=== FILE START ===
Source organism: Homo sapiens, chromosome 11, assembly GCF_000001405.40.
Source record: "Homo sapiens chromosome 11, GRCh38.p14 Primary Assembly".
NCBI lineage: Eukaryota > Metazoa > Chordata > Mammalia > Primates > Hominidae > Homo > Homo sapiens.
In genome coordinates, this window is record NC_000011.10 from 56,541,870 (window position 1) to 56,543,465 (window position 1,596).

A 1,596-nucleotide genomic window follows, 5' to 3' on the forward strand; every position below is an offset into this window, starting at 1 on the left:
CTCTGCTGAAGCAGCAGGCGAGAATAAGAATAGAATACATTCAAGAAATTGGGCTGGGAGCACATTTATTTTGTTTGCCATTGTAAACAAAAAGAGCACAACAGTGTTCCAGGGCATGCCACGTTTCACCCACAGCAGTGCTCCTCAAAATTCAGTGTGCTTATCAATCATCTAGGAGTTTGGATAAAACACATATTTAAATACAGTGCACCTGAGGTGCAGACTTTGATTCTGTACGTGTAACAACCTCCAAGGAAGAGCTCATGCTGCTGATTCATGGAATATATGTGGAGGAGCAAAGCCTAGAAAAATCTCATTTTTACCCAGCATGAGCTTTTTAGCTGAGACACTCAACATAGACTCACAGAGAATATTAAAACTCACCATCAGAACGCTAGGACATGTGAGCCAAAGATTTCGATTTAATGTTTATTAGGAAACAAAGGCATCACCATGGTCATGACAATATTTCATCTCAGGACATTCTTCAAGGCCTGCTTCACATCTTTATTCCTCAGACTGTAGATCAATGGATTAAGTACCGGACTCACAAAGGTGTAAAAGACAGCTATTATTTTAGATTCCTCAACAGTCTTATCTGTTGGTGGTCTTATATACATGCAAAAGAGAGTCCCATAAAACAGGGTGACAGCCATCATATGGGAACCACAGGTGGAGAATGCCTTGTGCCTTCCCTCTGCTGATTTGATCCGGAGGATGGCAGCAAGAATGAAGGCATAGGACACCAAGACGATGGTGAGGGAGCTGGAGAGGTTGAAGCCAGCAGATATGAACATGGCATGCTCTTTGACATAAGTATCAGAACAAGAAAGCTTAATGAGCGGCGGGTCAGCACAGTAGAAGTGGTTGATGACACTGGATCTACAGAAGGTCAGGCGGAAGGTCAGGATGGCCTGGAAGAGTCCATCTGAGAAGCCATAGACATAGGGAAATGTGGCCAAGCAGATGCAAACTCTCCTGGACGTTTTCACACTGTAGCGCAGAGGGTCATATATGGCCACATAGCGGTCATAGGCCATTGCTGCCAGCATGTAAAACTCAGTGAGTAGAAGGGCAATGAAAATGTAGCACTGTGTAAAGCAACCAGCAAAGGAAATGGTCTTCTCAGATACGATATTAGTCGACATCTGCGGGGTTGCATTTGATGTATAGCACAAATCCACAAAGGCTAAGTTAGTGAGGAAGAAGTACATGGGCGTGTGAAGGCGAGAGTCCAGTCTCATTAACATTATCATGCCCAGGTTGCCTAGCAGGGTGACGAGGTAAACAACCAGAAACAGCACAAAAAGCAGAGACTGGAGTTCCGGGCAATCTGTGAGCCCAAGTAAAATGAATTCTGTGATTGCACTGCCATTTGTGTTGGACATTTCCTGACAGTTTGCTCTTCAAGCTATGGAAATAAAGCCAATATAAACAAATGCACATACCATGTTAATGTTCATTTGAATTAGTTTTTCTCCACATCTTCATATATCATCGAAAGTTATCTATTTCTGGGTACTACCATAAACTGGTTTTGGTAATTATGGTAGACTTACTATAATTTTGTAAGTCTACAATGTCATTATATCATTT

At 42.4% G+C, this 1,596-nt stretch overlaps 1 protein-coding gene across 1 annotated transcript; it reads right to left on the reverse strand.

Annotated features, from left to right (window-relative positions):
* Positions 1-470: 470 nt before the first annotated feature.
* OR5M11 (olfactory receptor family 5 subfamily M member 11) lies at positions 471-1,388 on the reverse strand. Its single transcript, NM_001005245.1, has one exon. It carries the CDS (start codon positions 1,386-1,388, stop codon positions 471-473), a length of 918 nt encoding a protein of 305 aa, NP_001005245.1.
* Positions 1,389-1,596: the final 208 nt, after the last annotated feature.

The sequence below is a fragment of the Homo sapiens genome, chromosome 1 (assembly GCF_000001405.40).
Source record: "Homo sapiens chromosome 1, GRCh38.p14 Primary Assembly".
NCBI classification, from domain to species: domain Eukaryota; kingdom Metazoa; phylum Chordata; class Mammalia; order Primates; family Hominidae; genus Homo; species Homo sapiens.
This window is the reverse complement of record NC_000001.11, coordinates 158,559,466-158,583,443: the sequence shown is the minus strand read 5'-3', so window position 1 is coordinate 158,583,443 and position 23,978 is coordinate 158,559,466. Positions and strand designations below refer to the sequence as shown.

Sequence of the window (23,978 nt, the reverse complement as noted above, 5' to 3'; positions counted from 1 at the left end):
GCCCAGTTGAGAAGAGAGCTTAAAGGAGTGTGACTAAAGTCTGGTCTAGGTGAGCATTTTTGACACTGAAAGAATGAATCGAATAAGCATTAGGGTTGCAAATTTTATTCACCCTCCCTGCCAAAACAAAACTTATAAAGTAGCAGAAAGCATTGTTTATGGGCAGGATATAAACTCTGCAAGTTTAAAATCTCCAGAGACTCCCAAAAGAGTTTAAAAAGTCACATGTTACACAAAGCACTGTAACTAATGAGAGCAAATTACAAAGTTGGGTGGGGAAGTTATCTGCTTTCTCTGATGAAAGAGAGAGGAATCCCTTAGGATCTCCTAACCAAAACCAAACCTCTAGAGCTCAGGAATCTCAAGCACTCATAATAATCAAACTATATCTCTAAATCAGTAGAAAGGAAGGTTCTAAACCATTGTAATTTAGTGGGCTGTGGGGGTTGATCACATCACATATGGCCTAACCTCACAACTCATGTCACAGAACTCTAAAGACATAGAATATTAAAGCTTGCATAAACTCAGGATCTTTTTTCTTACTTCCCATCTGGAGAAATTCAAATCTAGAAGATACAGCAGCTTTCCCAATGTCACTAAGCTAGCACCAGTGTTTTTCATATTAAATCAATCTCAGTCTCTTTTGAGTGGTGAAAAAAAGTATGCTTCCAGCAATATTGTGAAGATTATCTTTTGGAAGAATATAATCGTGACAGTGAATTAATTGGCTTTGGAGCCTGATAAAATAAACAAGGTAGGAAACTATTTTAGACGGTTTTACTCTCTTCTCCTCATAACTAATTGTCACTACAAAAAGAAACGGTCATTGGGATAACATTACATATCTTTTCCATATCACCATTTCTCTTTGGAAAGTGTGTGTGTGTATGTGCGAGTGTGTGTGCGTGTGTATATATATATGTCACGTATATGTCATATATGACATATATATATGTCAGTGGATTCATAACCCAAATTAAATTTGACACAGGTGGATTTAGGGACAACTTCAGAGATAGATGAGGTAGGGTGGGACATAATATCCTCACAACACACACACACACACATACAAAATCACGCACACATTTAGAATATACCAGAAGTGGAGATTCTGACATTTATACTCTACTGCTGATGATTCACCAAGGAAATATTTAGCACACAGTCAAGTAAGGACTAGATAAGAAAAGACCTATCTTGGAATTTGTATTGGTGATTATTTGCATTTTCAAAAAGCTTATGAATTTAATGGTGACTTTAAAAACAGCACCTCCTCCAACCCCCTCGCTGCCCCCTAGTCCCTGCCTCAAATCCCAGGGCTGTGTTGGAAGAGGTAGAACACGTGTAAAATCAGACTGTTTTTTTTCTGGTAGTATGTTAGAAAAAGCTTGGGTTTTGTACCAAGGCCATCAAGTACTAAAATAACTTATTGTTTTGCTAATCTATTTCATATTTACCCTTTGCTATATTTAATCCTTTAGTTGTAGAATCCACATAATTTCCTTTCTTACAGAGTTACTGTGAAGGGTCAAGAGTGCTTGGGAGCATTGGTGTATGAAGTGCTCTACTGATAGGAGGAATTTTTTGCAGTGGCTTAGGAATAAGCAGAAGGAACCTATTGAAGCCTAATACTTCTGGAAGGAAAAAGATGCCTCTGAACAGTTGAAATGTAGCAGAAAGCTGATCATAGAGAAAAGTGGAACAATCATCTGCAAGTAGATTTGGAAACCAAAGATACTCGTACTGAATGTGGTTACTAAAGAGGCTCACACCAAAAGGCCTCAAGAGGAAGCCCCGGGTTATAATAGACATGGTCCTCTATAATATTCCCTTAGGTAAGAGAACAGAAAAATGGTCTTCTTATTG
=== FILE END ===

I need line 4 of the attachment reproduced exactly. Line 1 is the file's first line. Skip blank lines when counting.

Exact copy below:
In genome coordinates, this window is record NC_000011.10 from 56,541,870 (window position 1) to 56,543,465 (window position 1,596).